Reject Ideologies and Make connections
Throughout our educational careers, two mistakes have been consistency made. More frustrating still, these two mistakes are relatively easy to avoid when egos are set aside and when the very real and very unique needs are different students are considered.
First, we must embrace the genius of AND and avoid the tyranny of OR (Collins, 2005). Ideological opinions can be productive elements of collaborative dialogues within the best systems of support for a student and for all students, but the diverse needs of students within a group, a classroom, a school, and a district will demand a more balanced approach. Rigid ideologies aren’t good for kids.
The following are critically important examples of how we too often settle for OR instead of designing AND solutions that will best meet the needs of all students:
- Access to core instruction OR targeted intervention (instead of access to core instruction AND targeted intervention
- Phonics-based approaches to teaching literacy OR whole language approaches to teaching literacy (instead of phonics-based approaches to teaching literacy AND whole language approaches to teaching literacy)
- Procedurally-based approaches to teaching mathematics OR conceptually-based approaches to teaching mathematics (instead of procedurally-based approaches to teaching mathematics AND conceptually-based approaches to teaching mathematics)
- Direct instruction pedagogies OR inquiry-based pedagogies (instead of direct instruction pedagogies AND inquiry-based pedagogies)
- Writer’s workshop environments OR structured scaffolds to producing writing (instead of writer’s workshop environments OR structured scaffolds to producing writing)
- Strategies to ensure students learning English (or the primary language of instruction) can positively and successfully learn all grade level and course content OR systematic and structured English language development based focused on forms and functions (instead of strategies to ensure students learning English (or the primary language of instruction) can positively and successfully learn all grade level and course content AND systematic and structured English language development based focused on forms and functions)
- Play-based Kindergarten OR high expectations for Kindergartener’s cognitively-based learning (instead of play-based Kindergarten AND high expectations for Kindergartener’s cognitively-based learning)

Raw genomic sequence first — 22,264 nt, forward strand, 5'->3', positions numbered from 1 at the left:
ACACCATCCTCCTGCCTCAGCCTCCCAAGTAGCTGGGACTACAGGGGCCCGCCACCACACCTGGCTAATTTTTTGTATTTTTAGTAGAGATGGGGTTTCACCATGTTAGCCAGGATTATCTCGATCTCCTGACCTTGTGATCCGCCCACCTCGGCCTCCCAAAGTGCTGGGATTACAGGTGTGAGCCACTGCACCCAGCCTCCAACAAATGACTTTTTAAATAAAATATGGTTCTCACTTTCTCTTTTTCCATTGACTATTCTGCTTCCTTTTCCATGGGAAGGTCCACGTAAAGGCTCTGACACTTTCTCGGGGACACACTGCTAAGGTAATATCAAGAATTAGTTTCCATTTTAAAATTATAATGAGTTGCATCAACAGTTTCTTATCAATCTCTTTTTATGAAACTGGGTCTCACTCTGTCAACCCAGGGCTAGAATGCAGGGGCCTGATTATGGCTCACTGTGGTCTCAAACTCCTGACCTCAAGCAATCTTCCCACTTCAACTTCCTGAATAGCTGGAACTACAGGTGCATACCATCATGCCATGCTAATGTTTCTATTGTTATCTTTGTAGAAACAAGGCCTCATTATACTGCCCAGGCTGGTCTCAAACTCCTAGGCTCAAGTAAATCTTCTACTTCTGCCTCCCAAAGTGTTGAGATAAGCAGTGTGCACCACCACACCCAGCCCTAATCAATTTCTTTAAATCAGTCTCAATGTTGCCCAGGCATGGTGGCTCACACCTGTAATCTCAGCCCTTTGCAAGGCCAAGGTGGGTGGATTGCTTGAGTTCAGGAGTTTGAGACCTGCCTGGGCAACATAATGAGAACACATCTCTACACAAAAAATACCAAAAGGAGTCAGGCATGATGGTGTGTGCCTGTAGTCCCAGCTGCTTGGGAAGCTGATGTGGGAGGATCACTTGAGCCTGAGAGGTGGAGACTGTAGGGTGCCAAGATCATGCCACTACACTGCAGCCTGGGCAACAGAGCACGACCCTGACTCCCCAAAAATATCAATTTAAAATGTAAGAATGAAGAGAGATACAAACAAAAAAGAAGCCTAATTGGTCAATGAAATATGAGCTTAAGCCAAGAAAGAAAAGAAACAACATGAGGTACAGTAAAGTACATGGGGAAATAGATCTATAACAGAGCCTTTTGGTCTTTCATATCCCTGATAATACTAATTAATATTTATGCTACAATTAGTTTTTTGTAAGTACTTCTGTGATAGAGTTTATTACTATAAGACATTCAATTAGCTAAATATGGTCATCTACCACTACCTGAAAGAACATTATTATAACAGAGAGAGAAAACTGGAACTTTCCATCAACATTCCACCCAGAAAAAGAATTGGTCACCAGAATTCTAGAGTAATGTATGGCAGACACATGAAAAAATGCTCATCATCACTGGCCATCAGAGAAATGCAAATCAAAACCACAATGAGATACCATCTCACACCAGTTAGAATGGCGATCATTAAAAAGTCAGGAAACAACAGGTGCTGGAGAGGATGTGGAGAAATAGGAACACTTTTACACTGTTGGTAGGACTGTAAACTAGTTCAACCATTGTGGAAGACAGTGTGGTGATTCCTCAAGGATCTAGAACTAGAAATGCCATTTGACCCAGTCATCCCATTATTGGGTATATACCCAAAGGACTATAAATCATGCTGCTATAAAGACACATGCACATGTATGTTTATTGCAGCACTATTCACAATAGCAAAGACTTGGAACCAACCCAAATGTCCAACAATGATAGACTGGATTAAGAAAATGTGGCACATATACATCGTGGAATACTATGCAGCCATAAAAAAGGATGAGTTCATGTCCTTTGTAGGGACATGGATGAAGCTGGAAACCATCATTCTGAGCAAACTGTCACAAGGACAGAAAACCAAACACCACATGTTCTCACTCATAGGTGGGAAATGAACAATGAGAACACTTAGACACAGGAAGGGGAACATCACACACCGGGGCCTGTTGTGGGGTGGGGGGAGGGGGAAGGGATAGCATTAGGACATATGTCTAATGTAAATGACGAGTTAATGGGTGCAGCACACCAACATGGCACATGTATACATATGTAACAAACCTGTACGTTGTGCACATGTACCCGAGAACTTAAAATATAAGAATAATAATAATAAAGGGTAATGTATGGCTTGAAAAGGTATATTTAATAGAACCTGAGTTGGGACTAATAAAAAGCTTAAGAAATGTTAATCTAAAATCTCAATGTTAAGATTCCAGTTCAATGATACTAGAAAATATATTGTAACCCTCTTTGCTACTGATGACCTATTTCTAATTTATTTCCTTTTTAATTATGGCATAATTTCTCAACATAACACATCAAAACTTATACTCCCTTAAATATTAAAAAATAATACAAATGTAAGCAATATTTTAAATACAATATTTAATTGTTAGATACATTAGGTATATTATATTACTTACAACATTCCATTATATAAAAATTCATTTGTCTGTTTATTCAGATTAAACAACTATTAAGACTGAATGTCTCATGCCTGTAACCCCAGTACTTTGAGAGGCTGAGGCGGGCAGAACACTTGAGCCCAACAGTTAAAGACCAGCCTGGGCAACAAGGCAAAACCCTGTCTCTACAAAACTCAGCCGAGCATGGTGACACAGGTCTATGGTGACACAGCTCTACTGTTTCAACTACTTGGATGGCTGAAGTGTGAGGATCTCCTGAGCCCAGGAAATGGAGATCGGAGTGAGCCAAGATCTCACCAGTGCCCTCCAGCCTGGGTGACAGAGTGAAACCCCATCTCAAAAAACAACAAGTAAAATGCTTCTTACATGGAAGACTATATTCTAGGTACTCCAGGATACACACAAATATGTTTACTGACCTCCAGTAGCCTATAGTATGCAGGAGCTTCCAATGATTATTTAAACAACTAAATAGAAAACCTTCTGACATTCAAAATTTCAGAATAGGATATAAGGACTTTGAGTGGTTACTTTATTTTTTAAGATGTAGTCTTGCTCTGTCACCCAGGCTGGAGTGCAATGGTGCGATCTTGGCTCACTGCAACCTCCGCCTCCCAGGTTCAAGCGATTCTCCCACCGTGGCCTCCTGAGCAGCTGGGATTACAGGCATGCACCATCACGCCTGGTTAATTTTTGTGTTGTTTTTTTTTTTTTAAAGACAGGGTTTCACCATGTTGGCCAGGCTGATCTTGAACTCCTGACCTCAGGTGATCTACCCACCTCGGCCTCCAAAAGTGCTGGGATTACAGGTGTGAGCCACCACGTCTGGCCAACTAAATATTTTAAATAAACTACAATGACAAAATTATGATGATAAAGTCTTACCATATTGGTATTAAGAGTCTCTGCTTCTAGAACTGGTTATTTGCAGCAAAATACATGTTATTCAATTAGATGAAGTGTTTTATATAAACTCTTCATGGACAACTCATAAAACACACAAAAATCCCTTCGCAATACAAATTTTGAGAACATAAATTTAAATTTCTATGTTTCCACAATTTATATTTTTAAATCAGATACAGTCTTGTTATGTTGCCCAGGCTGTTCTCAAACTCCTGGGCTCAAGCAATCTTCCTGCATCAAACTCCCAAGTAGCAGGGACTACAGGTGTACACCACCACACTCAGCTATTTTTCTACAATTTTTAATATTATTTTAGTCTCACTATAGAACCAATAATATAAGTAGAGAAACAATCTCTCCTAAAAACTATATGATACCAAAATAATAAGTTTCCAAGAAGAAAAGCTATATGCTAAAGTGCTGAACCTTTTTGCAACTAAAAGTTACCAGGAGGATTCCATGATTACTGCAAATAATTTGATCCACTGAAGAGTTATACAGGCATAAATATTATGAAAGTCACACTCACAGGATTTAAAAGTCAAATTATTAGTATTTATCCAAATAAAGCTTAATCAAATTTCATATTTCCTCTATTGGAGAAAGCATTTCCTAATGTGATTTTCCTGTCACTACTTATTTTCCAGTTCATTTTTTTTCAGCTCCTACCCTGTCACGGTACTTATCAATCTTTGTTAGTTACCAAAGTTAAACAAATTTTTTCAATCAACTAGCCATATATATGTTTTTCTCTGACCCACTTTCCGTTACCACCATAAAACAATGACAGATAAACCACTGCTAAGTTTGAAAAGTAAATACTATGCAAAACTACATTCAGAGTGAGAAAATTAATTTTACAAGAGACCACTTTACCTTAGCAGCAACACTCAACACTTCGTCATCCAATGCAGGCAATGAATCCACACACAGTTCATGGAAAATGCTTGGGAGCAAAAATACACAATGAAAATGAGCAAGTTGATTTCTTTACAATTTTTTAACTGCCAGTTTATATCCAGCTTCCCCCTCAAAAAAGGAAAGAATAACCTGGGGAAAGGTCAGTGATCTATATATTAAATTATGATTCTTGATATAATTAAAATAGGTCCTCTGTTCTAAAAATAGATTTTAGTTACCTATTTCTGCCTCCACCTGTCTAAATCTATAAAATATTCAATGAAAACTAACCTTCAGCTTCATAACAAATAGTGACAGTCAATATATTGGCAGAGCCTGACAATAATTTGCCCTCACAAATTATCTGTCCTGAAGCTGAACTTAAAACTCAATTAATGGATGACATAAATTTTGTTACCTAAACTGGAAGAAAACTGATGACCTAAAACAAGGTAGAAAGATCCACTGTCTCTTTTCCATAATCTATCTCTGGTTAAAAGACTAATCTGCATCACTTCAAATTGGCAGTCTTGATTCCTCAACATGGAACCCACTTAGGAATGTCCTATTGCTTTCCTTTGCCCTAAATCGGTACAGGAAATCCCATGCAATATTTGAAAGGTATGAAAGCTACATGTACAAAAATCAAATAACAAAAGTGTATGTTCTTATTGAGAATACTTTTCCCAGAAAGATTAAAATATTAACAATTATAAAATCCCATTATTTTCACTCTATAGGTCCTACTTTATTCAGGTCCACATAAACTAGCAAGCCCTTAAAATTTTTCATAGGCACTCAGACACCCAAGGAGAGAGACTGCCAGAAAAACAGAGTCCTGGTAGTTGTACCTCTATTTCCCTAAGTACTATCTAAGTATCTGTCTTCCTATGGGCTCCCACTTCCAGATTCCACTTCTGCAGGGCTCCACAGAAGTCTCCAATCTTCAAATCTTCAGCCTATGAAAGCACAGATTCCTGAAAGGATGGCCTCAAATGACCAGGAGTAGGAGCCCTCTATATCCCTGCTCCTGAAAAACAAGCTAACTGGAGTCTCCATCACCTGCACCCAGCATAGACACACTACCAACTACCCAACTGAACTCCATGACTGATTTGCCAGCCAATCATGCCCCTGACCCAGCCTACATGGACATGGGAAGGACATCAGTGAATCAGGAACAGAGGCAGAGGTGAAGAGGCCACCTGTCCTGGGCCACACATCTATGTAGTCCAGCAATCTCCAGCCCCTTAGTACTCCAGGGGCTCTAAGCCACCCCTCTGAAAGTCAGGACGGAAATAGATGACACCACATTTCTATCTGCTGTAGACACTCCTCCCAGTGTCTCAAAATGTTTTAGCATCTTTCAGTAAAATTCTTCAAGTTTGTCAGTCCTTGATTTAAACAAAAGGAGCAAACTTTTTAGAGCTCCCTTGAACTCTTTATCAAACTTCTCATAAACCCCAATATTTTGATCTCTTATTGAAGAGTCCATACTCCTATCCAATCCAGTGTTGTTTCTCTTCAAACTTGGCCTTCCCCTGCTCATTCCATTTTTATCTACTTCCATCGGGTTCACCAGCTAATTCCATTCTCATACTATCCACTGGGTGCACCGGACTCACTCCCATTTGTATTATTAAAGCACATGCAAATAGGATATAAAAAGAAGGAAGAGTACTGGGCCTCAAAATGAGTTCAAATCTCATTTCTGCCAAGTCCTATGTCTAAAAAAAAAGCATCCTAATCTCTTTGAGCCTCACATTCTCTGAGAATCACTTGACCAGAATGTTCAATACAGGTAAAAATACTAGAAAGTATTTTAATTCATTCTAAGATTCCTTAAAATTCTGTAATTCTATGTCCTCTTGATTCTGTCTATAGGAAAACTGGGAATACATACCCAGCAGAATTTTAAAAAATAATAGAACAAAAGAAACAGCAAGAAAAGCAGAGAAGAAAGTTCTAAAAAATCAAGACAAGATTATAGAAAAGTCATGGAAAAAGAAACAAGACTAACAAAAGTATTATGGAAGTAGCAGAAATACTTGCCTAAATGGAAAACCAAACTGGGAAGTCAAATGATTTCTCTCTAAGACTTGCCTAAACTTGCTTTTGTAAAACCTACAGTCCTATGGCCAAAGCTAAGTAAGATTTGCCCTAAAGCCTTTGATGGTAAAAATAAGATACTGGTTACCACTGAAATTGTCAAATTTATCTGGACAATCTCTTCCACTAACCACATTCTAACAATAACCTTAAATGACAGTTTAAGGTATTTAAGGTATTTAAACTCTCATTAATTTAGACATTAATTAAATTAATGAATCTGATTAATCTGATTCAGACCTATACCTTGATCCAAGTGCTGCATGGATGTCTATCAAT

There are many examples of where strongly-held opinions about what worked for other students, or past students, or this group of students rule out a more balanced approach that leverages various research-based pedagogies, strategies, and practices on behalf of any and all student needs. We believe that AND not OR represents a foundation of a collaborative system of support. In fact, an OR approach violates a systemic approach; the system is doomed to be incomplete.
There exists a second frustrating habit that erodes any hopes of systematic and coordinated approaches to serving students. As noted elsewhere in this chapter, initiative fatigue – the condition in which a school and staff lose their way and struggle to implement any one effort well – plagues our schools. Frustratingly, we miss a powerful opportunity to powerfully enhance a collaborative system of support when we do not make connections between potentially effective sets of practices, that when introduced and implemented separately risk more than simply failing to deliver optimal results; the risk is that they will individually and spectacularly fail.
For example, we passionately believe that the following research-based initiatives and practices with which we have had success must be strategically combined within a collaborative system of supports that benefits students and the educators who serve them.
Simply viewing related practices as related, as in the diagram below, is not enough.
We must design and commit to implementing a system that coordinates these potentially interdependent and powerful practices. The solution represented by a collaborative system of support can be greater than the sum of its parts when we proactively and explicitly make connections – student outcomes will be dramatically improved and improvements will be expanded and sustained.